15.May 2022

Melatonin in veterinary medicine


The main function of the hormone melatonin is the regulation of the day and-night rhythm. In daylight, the production is inhibited, in darkness stimulated - the melatonin production shows accordingly also seasonal variances, whereby, among other things, the seasonal change of coat is stimulated and  it can be used in some forms of alopecia (stimulation of the anagen rate).

Melatonin production decreases with age, providing a possible bridge to its use in senior dogs.

In general, there are few conclusive studies for the use of melatonin in veterinary medicine; but most of the knowledge is based on practical experience. Isolated studies have looked at its use in epilepsy (anticonvulsant effect in nocturnal seizures), but conclusive scientific studies on this topic are lacking to date.

Known indications for the use of melatonin

→ Dosage data are to be understood as guidelines and may need to be adjusted individually.

  • Anesthesia: According to a 2020 dissertation, preoperative use of melatotin (5mg/kg p.o. 2 h before induction of anesthesia) leads to a more relaxed behavior of dogs as well as a reduced use of propofol.
  • Dermatology: alopecia X or follicular dysplasia: different data on dosage are available: 2-4 mg/kg or 3-6 (12) mg/animal 1-3x daily for about 2-3 months, depending on the author. Used with either high or lack of success.
  • Canine pattern baldness (stencil disease)
  • Canine recurrent flank alopecia: Improvement can be expected after 1-3 months.
  • Color dilution alopecia : 1.5-6 mg 2-3x daily.
  • Preventive administration (3-6 mg 1-2x daily), starting about 4 weeks before possible onset of hair loss, can also be used with partial success in some forms of follicular dysplasia.
  • Hyperadrenocorticism: melatonin as an "antagonist" of cortisol, helps stimulate hair growth in Cushing-induced alopecia. Possibility to lower the cortisol levels but more detailed studies are missing. Successful reports of joint use with lignans (sec. plant compounds) in atypical Cushing's exist. Possible dosage: 1-6 mg (depending on dog size) 2x daily.
  • Sexual behavior: In the USA, melatonin is used as a neutering chip for male and female cats, especially liked temporarily in breeding cats, because the later suitability for breeding is preserved. In Europe, the Vetmeduni Vienna has also worked on this method: The chip is placed between 2 heatings and suppresses the next heatings for 3-4 months. The implant can also be given after birth, repetitive application is possible. However, it must be mentioned that the effect and duration of action are not absolutely reliable and the implants are not currently available in Europe according to current knowledge.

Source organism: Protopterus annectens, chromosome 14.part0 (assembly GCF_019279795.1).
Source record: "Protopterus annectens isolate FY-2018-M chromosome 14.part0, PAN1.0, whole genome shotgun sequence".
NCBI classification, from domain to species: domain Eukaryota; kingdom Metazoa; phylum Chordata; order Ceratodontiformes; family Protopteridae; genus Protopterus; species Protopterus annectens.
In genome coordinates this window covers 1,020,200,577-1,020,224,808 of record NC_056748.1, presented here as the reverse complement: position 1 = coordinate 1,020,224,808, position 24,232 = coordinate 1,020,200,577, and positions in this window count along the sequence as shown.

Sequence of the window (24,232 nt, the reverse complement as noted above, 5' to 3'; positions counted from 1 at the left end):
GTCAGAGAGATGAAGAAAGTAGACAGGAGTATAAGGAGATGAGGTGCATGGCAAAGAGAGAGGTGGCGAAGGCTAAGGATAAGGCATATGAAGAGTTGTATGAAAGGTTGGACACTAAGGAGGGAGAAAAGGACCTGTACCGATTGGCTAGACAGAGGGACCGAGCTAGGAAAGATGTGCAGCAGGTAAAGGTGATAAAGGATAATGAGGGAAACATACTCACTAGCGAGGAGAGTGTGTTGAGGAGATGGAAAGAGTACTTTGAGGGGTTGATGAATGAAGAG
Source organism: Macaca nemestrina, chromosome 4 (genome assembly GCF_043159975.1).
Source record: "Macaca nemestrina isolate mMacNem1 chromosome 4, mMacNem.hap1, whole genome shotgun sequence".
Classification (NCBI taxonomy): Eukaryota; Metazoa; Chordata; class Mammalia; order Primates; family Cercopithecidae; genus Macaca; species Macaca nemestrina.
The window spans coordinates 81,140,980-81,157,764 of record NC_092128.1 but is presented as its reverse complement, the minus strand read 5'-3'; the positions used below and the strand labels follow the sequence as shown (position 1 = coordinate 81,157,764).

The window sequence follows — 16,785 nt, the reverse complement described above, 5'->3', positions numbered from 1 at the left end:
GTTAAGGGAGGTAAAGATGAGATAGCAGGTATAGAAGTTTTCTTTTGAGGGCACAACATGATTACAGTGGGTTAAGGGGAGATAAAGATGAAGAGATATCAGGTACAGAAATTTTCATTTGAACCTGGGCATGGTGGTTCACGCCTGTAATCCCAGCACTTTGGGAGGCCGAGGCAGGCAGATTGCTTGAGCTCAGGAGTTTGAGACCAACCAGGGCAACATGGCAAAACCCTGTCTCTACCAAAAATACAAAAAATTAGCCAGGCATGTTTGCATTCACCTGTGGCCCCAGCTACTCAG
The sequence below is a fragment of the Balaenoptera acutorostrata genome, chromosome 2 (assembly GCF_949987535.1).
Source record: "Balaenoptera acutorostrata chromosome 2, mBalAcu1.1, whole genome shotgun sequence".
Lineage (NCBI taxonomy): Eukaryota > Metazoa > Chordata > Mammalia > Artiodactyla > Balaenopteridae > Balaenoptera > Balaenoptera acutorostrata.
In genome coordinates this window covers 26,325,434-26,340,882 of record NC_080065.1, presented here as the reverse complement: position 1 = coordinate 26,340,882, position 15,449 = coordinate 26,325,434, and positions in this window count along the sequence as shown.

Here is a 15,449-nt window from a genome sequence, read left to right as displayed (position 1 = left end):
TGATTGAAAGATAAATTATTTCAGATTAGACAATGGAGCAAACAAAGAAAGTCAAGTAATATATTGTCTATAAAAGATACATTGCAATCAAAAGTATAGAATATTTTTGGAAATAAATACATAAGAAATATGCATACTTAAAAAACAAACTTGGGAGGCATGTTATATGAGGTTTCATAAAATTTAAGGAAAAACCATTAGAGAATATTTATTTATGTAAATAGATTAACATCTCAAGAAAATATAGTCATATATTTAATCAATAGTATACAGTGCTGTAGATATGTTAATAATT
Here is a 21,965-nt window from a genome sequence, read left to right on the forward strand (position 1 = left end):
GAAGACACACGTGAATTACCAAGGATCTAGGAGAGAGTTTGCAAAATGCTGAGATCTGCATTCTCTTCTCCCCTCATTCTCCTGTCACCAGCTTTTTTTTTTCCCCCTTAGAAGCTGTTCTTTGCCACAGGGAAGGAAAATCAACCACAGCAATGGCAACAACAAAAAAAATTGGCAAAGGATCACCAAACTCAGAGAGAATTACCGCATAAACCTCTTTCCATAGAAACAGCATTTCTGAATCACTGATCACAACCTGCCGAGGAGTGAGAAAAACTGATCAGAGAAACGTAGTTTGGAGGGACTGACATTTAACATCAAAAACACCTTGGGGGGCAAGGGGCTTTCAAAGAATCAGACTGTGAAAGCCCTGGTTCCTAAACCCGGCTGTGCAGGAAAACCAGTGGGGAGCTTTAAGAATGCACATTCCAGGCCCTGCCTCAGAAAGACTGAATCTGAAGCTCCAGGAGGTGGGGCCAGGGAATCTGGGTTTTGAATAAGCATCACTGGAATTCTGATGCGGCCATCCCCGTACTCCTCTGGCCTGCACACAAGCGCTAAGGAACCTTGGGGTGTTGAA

• Behavior: Pronounced noise anxiety (1.5-6 mg depending on dog size) and age-related nocturnal restlessness or anxiety disorders (e.g., in canine cognitive dysfunction). Nocturnal restlessness in cats: 3-12 mg/animal p.o. 1-2x tgl.

The long-term effects as well as possible interactions with sex hormones have not been sufficiently researched in either human or veterinary medicine, which is why the permanent administration of melatonin should only be carried out after thorough consideration.

Melatonin has a relatively short half-life, so it should be taken once a day, preferably 1-2 hours before bedtime. Measurements from human medicine showed that the bioavailability as well as the onset of action is reduced or delayed in case of simultaneous intake with food, which is why melatonin should preferably not be given with food.


In human medicine, there are drugs approved for sleep disorders in the elderly population. There are also some over the counter medications in pharmacies, which are often used against jetlag, for example.
In Germany, there is currently no approved veterinary product available containing melatonin. Should your customers buy melatonin in the pharmacie, it must be ensured that they contain no xylitol!
In the USA, the use of melatonin is more common and a variety of preparations with sometimes higher dosages are available on the market for both human and veterinary medicine.

Known side effects and contraindications

Both human and veterinary medicine lack extensive studies on side effects, interactions, or contraindications, but melatonin has so far been described as having very few side effects.

However, the following should be mentioned:

  • From human medicine are known drowsiness and concentration problems. However, this can be counteracted by taking it at the correct time (in the evening) and not using it continuously. Headaches are also mentioned as a side effect.
  • Influence on sex hormones and fertility: Therefore, use only in adult dogs or cats that are not pregnant or used for breeding.
  • Metabolism is largely via the liver, therefore avoid use in hepatopathies if necessary.
  • No reliable values are available for use in renal insufficiency.
  • The possible influence on thyroid hormones should be monitored.

Drug interactions

Melatonin may potentiate the effects of benzodiazepines or succinylcholine when administered simultaneously.


Determination of melatonin blood levels is not yet possible in current laboratories and reference values are not available.




Bibliography: Upon request

Author of the article:

Veterinarian vet. med. Julia Brüner